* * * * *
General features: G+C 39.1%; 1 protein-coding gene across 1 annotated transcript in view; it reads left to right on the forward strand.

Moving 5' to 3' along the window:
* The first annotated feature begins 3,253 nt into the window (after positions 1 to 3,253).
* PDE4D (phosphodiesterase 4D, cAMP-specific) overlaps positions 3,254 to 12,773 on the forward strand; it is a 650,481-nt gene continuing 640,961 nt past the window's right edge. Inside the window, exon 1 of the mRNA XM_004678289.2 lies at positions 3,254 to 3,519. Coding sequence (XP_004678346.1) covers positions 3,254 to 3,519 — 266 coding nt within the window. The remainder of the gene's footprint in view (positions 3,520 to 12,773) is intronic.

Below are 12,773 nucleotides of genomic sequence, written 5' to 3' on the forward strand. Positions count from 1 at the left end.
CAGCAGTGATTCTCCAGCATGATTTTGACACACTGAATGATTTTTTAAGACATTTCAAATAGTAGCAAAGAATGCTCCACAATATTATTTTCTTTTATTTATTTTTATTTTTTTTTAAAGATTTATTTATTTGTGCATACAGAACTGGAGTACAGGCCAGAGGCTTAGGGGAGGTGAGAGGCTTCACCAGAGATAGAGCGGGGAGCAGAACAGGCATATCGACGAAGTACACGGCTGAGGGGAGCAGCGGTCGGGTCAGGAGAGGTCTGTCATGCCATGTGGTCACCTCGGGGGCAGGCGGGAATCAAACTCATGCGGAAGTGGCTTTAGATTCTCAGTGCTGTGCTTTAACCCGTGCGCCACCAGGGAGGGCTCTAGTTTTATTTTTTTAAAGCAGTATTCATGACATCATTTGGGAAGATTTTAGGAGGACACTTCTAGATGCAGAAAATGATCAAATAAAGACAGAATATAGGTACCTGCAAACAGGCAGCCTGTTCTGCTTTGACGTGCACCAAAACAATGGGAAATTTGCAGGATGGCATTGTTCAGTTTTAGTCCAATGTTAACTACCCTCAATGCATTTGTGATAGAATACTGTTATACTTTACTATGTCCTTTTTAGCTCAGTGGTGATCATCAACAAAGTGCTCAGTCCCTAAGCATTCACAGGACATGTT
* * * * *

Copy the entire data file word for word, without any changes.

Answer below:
General features: G+C 39.1%; 1 protein-coding gene across 1 annotated transcript in view; it reads left to right on the forward strand.

Moving 5' to 3' along the window:
* The first annotated feature begins 3,253 nt into the window (after positions 1 to 3,253).
* PDE4D (phosphodiesterase 4D, cAMP-specific) overlaps positions 3,254 to 12,773 on the forward strand; it is a 650,481-nt gene continuing 640,961 nt past the window's right edge. Inside the window, exon 1 of the mRNA XM_004678289.2 lies at positions 3,254 to 3,519. Coding sequence (XP_004678346.1) covers positions 3,254 to 3,519 — 266 coding nt within the window. The remainder of the gene's footprint in view (positions 3,520 to 12,773) is intronic.

Below are 12,773 nucleotides of genomic sequence, written 5' to 3' on the forward strand. Positions count from 1 at the left end.
CAGCAGTGATTCTCCAGCATGATTTTGACACACTGAATGATTTTTTAAGACATTTCAAATAGTAGCAAAGAATGCTCCACAATATTATTTTCTTTTATTTATTTTTATTTTTTTTTAAAGATTTATTTATTTGTGCATACAGAACTGGAGTACAGGCCAGAGGCTTAGGGGAGGTGAGAGGCTTCACCAGAGATAGAGCGGGGAGCAGAACAGGCATATCGACGAAGTACACGGCTGAGGGGAGCAGCGGTCGGGTCAGGAGAGGTCTGTCATGCCATGTGGTCACCTCGGGGGCAGGCGGGAATCAAACTCATGCGGAAGTGGCTTTAGATTCTCAGTGCTGTGCTTTAACCCGTGCGCCACCAGGGAGGGCTCTAGTTTTATTTTTTTAAAGCAGTATTCATGACATCATTTGGGAAGATTTTAGGAGGACACTTCTAGATGCAGAAAATGATCAAATAAAGACAGAATATAGGTACCTGCAAACAGGCAGCCTGTTCTGCTTTGACGTGCACCAAAACAATGGGAAATTTGCAGGATGGCATTGTTCAGTTTTAGTCCAATGTTAACTACCCTCAATGCATTTGTGATAGAATACTGTTATACTTTACTATGTCCTTTTTAGCTCAGTGGTGATCATCAACAAAGTGCTCAGTCCCTAAGCATTCACAGGACATGTT